The ICC Women's Cricket Rankings peg India at the 5th spot. Australia enjoys the first place, followed by England, New Zealand and the West Indies.
Given that the international cricket itinerary and schedules for tournaments for 2016-2017 hardly show the Indian women's team playing, perhaps the fifth position is not so bad.
While India is a cricket crazy nation, we draw a line when it comes to our women taking to the crease. We are not lacking in talent, but in resources, acknowledgement and support. Players like Anjum Chorpa and Mitali Raj have been great sportswomen and leaders.
In an earlier interview, Anjum had said, “Women still haven’t won a World Cup. The day we do, there will be a change. There will be money, there will be endorsements, and everything else,” she said, adding, “Until a year ago, there was no finance involved; women in cricket were not paid, but we still played, for the love of the game. Today, times have changed, and there’s money.”
The news of teenage leg spinner Amelia Kerr being selected to make her international debut just days after her 16th birthday is exciting for sure. She has been picked in the New Zealand women’s cricket side for the home series against Pakistan. Amelia comes from a sports background. She is the granddaughter of Bruce Murray, former New Zealand test player and the daughter of Robbie and Jo Kerr, both of whom represented the Wellington men’s and women’s teams.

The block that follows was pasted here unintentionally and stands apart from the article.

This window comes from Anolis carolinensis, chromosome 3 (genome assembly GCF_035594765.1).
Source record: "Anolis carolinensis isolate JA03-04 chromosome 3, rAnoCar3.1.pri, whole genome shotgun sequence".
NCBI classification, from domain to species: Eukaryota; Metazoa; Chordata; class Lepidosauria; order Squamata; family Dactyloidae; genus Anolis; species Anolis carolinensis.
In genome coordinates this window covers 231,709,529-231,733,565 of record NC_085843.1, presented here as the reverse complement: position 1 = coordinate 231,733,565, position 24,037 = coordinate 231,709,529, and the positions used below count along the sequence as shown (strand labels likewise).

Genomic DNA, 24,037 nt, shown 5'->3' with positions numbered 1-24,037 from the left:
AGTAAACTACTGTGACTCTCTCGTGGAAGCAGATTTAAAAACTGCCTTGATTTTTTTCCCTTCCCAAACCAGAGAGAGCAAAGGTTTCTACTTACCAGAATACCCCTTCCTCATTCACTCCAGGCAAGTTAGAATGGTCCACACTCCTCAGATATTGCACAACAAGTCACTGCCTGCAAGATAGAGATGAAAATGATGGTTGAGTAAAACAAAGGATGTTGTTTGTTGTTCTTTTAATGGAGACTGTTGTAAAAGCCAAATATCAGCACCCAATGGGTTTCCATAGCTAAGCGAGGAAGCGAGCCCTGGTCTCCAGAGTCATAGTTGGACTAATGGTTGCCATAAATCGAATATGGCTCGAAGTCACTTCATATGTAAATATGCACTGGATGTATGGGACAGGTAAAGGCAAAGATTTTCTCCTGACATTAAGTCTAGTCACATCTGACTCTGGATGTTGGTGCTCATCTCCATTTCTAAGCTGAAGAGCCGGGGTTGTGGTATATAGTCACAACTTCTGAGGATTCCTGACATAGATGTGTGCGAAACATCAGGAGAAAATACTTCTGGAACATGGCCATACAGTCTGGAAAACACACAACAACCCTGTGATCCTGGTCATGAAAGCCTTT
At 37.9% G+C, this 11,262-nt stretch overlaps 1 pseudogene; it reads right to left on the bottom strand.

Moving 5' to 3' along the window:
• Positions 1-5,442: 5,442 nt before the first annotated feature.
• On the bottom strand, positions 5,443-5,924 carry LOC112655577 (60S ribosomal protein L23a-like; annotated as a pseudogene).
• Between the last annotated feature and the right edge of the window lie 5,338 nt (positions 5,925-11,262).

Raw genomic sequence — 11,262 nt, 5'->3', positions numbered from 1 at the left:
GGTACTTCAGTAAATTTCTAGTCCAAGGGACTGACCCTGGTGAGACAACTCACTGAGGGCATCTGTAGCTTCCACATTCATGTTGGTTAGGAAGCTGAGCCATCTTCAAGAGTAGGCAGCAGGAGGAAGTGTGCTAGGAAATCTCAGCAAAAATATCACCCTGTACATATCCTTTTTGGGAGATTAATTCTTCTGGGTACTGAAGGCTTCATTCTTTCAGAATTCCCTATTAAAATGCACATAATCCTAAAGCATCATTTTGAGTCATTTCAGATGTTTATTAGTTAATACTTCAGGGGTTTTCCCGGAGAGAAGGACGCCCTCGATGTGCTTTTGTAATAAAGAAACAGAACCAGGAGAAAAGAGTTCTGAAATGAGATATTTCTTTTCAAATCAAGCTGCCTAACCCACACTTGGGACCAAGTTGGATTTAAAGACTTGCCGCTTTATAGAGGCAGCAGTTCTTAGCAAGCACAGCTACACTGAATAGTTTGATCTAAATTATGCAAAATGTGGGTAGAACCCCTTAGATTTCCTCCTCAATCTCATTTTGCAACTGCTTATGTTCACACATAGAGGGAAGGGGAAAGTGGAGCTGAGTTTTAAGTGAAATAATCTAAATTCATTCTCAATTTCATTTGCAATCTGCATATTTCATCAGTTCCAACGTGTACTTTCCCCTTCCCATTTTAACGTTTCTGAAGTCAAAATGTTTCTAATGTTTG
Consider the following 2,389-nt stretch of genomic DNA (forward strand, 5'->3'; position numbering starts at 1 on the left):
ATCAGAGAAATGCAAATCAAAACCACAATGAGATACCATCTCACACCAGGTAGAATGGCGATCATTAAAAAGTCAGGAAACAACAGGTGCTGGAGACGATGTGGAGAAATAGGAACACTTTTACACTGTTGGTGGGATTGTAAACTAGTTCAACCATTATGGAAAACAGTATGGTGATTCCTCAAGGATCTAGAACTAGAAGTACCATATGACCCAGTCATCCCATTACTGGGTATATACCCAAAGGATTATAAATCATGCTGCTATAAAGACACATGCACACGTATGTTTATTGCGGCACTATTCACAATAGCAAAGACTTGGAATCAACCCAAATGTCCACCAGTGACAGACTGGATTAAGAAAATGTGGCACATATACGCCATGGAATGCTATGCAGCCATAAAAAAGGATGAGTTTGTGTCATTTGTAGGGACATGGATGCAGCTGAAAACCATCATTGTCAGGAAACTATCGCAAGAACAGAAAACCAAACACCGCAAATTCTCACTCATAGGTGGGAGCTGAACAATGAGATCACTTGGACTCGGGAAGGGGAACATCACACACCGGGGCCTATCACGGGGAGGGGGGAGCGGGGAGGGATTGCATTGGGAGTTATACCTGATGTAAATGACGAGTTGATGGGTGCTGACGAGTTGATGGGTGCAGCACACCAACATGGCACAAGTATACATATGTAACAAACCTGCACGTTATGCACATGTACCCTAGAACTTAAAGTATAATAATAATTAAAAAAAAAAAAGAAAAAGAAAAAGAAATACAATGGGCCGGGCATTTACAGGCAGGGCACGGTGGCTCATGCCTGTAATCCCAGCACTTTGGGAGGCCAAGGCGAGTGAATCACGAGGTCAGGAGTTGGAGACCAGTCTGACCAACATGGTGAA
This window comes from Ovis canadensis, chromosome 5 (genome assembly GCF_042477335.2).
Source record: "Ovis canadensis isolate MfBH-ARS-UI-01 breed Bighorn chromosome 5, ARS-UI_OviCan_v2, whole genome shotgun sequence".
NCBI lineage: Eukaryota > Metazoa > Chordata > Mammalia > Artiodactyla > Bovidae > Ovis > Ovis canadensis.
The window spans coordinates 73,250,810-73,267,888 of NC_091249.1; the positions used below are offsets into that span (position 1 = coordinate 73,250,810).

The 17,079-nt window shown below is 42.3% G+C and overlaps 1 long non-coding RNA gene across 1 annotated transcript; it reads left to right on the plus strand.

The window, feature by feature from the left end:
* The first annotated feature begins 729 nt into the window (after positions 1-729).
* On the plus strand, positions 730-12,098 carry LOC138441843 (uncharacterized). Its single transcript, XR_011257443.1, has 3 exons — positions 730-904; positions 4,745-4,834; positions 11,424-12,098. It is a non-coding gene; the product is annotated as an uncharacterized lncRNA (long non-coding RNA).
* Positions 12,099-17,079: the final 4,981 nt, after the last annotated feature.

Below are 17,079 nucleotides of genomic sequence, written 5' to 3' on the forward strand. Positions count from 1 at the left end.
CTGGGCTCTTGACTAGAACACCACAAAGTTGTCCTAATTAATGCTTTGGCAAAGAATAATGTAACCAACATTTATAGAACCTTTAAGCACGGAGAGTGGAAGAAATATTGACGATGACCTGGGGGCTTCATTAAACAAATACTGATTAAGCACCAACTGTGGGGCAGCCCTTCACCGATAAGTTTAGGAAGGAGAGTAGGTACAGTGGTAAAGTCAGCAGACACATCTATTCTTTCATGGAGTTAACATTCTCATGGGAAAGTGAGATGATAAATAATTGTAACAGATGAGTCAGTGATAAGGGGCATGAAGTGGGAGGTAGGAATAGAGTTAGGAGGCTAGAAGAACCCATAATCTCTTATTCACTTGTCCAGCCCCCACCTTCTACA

The series, which starts on 9th November, will comprise of five one-day internationals and a Twenty20 international.
According to an interview he gave to ESPN, the New Zealand coach Haidee Tiffin said changes like Amelia’s inclusion were done keeping the 2017 Women's World Cup in mind. He said, "Our strategy is to use the opportunities we have to challenge players and to evaluate our game plan, in order to give us the best possible lead-in to the 2017 World Cup."
As other teams prepare for the World Cup 2017, it is time for the Indian contingent to closely scrutinise their competition, chalk out their strategy and head out to the field to make their mark.